The cost per transaction will vary by payment method. It can range from 1% to 5% depending on the type of payment, who the merchant of record is, and how good your legal team is at negotiating new contracts. For any payment type charging more than 3% per transaction, make sure you have a clear business plan for incremental revenue growth.

Merchant of Record: Some payment methods, like many popular buy now, pay later options available today, take on the responsibility of being the merchant of record. This reduces the level of effort on behalf of your organization, especially when it comes to fraud, but will mean a higher percentage fee associated with each transaction. Before signing up for any payment methods where the payment company is the merchant of record, make sure that this payment type will have a significant impact on incremental revenue.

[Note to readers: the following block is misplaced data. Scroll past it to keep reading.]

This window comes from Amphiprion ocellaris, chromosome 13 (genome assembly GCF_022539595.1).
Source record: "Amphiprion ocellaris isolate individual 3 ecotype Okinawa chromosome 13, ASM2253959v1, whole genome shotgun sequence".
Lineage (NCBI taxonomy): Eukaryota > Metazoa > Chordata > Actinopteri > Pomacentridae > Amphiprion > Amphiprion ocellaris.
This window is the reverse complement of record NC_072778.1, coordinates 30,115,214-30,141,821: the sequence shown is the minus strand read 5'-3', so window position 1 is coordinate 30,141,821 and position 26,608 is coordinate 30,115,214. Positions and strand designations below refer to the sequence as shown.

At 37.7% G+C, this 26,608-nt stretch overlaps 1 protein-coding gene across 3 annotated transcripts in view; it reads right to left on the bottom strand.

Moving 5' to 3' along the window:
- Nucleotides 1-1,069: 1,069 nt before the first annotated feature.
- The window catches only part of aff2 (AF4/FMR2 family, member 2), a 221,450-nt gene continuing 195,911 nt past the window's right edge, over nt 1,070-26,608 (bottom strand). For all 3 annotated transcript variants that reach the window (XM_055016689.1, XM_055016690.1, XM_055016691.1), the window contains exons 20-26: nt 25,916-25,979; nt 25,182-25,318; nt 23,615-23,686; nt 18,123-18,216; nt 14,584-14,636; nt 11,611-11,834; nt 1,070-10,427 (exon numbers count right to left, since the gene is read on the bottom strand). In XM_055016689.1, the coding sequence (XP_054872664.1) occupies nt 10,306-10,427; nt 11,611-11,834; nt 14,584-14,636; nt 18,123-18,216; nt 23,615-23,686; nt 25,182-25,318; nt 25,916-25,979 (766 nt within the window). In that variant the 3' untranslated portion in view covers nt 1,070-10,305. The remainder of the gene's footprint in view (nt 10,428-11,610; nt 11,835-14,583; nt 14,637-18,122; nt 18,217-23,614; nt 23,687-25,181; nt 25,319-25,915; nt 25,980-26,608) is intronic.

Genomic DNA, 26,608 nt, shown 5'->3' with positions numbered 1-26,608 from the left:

Implementation: What is the level of effort for implementation? Does your commerce platform have a history of implementing this payment method and how much development is required to get it up and running? For payment methods where a third party takes on the responsibility of being the merchant of record, they may be willing to cover all or part of this cost.

Payment authorization windows are often limited to 30 days by most credit cards, but sometimes are even shorter for certain payment service providers. If you are selling custom or back-ordered products, make sure your payment solution can handle a longer authorization window. If you are offering a subscription service, this will require a different type of payment implementation and agreement to process.